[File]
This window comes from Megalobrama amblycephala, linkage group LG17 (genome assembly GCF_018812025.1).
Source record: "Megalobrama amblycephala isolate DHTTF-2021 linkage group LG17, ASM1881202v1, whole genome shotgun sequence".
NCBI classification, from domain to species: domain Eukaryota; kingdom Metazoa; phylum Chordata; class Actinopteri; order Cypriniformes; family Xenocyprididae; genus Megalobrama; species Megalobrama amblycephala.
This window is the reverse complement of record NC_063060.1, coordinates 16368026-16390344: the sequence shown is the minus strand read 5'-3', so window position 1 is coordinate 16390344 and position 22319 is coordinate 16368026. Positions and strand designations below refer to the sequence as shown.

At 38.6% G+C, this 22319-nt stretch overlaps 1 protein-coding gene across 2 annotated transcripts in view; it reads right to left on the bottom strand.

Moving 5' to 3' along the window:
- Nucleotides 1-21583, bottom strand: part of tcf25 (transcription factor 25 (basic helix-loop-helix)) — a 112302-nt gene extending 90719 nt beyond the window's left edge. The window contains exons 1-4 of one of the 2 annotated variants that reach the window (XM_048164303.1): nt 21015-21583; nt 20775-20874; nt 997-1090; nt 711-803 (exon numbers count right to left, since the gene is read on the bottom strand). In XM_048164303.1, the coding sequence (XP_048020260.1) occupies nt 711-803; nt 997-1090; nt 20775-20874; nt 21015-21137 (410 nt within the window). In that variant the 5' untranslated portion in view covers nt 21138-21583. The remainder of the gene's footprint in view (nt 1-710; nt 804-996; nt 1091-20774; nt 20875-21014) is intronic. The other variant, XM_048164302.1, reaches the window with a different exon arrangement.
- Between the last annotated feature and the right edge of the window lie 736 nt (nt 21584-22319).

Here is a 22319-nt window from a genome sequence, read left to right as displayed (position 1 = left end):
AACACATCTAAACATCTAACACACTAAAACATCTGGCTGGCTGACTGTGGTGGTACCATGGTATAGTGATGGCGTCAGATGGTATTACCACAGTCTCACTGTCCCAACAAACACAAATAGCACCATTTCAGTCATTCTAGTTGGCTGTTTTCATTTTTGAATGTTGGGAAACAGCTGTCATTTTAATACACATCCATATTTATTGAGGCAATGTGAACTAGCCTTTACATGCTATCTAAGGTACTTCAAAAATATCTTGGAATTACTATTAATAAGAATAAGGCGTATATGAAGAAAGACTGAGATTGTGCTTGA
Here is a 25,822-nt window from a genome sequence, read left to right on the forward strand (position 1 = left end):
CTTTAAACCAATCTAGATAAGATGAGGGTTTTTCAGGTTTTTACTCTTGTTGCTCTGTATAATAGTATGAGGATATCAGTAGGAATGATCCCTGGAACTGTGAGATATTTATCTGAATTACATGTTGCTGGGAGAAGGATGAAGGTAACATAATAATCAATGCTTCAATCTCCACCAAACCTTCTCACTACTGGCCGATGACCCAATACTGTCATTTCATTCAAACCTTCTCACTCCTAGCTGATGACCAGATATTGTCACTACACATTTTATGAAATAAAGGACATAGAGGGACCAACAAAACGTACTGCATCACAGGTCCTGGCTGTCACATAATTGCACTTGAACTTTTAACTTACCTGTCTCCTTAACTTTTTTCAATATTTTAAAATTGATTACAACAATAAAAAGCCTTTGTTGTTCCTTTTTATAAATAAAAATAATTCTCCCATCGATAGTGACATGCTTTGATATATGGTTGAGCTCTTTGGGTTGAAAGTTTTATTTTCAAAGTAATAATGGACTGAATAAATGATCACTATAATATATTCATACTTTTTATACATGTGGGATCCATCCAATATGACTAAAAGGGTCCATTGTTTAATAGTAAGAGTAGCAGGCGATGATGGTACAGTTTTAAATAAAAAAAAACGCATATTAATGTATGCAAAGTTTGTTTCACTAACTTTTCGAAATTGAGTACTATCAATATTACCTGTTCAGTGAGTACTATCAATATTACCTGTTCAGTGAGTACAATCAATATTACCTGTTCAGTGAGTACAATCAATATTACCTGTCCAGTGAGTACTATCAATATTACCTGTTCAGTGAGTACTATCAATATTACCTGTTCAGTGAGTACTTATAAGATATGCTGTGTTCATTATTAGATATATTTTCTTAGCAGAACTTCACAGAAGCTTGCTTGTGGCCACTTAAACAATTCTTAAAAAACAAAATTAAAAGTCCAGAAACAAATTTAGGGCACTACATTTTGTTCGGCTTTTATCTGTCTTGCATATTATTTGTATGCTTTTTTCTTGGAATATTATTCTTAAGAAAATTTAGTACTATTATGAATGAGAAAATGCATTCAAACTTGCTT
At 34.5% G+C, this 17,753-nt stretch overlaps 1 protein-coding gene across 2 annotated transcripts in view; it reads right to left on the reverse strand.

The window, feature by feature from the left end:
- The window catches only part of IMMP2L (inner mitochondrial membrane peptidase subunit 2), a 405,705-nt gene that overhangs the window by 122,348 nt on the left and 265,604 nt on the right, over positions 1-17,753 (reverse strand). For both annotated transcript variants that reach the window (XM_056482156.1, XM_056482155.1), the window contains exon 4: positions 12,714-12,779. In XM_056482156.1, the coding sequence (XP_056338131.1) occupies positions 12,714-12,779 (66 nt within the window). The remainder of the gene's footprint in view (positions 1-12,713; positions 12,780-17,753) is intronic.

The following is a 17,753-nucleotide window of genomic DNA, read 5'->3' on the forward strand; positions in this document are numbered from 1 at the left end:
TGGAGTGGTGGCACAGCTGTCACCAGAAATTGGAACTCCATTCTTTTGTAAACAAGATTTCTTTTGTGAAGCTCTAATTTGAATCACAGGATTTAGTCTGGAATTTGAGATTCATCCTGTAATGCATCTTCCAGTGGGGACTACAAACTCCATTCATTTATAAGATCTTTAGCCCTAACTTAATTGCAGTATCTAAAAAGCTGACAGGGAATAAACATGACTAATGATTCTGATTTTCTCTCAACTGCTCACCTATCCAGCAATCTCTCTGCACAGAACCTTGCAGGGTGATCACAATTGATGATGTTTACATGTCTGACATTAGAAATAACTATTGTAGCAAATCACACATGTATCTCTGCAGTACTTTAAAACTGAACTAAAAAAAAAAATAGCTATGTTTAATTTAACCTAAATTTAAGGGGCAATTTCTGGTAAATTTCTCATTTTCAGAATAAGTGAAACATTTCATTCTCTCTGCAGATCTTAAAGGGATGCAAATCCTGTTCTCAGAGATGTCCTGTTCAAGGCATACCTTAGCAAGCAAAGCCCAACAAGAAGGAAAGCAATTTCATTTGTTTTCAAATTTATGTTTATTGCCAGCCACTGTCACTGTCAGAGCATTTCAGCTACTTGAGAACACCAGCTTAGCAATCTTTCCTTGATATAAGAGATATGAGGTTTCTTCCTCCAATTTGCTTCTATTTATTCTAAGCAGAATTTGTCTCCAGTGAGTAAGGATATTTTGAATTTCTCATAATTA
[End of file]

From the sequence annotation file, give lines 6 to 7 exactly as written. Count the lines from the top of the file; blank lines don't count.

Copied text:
Moving 5' to 3' along the window:
- Nucleotides 1-21583, bottom strand: part of tcf25 (transcription factor 25 (basic helix-loop-helix)) — a 112302-nt gene extending 90719 nt beyond the window's left edge. The window contains exons 1-4 of one of the 2 annotated variants that reach the window (XM_048164303.1): nt 21015-21583; nt 20775-20874; nt 997-1090; nt 711-803 (exon numbers count right to left, since the gene is read on the bottom strand). In XM_048164303.1, the coding sequence (XP_048020260.1) occupies nt 711-803; nt 997-1090; nt 20775-20874; nt 21015-21137 (410 nt within the window). In that variant the 5' untranslated portion in view covers nt 21138-21583. The remainder of the gene's footprint in view (nt 1-710; nt 804-996; nt 1091-20774; nt 20875-21014) is intronic. The other variant, XM_048164302.1, reaches the window with a different exon arrangement.